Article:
Beaches have always been important to Agnès Varda, as she would travel to the seaside every Easter and summer throughout her childhood. During the Second World War, she was exiled in the coastal town of Sète, a period she recalls with fondness as a time of endless fun. Returning to Sète in the late 50s, she would use the locale and the local fishermen as the backdrop for her remarkable feature debut La Pointe Courte.
Varda returns once more to the beaches, using her early memories of the coast as a springboard for the film’s meditation on her youth. Weaving photography, archive footage, scenes from her own films and present-day sequences, Varda takes us on a memorable voyage through her life, during which she confronts the joy of creation and the pain of personal loss, death and ageing.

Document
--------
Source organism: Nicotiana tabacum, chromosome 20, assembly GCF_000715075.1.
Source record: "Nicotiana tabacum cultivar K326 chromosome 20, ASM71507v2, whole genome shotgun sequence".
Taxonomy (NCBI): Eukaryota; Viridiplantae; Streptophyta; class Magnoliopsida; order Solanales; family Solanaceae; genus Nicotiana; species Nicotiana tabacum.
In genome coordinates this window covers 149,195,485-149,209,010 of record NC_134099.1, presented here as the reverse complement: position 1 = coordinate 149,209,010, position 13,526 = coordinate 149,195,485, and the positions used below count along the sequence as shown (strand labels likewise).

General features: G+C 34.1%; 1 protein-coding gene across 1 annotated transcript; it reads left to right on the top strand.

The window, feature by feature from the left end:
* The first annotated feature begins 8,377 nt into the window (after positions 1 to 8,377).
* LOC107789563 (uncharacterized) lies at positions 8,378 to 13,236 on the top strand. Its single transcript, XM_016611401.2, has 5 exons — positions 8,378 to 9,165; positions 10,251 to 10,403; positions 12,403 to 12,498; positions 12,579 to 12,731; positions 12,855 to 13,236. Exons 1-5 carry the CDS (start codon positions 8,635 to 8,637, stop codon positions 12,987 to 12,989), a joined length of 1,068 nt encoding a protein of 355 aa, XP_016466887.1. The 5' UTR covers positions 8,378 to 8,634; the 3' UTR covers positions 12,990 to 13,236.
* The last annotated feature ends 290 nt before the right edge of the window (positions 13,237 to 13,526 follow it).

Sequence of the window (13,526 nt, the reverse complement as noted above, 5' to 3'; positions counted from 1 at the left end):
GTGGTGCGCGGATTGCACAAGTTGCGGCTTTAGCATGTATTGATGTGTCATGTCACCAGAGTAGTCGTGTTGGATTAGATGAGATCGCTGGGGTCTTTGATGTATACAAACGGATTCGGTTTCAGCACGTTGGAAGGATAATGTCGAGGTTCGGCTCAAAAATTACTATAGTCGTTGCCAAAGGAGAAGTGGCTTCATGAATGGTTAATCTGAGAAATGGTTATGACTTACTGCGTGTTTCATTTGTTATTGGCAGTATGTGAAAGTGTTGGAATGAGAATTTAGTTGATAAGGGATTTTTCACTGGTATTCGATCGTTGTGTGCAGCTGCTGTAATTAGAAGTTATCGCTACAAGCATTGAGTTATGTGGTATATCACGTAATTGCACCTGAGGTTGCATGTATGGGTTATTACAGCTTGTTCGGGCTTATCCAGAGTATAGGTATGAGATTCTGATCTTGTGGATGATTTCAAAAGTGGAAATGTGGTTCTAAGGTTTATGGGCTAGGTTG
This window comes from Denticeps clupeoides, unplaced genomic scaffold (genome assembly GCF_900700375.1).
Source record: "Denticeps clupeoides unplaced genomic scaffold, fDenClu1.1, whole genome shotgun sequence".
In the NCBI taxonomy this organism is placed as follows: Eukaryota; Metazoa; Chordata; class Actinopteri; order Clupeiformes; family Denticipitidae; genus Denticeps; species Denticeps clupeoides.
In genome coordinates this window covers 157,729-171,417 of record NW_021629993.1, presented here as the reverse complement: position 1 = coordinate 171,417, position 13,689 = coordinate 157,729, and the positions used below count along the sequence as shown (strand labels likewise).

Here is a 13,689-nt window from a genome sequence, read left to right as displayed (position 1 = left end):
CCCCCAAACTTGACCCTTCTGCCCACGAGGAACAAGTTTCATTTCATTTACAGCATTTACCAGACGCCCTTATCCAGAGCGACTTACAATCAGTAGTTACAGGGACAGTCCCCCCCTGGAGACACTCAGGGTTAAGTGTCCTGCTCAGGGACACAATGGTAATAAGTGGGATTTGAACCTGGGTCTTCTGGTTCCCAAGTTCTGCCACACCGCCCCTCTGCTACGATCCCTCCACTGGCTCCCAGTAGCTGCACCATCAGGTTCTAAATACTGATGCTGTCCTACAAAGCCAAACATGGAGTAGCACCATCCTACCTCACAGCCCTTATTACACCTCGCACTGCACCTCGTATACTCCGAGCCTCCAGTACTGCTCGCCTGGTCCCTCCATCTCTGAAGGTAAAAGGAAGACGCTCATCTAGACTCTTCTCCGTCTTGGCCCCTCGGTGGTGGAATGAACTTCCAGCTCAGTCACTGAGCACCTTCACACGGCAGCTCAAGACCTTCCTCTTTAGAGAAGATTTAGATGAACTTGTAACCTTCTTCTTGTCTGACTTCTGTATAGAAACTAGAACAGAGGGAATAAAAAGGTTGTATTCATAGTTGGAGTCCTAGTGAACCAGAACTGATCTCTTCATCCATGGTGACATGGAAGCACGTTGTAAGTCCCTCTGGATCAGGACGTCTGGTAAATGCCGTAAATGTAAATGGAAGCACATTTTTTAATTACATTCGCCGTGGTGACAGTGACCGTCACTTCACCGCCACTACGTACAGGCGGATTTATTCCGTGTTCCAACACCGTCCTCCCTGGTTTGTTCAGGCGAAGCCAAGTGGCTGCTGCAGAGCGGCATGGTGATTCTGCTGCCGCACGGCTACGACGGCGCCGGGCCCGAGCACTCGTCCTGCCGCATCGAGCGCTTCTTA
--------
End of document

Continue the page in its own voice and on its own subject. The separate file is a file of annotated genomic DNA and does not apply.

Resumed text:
It is a singular trip played out against the stirring backdrop of the post-war explosion of cultural expression in France. She knew everyone: the French New Wave set (she was married to Jacques Demy), the Black Panthers and even Jim Morrison, who would visit Agnès when he was in Paris.
Idiosyncratic, engaging and deeply moving, The Beaches of Agnès is the autobiography of a magnificent artist and a woman of vital curiosity.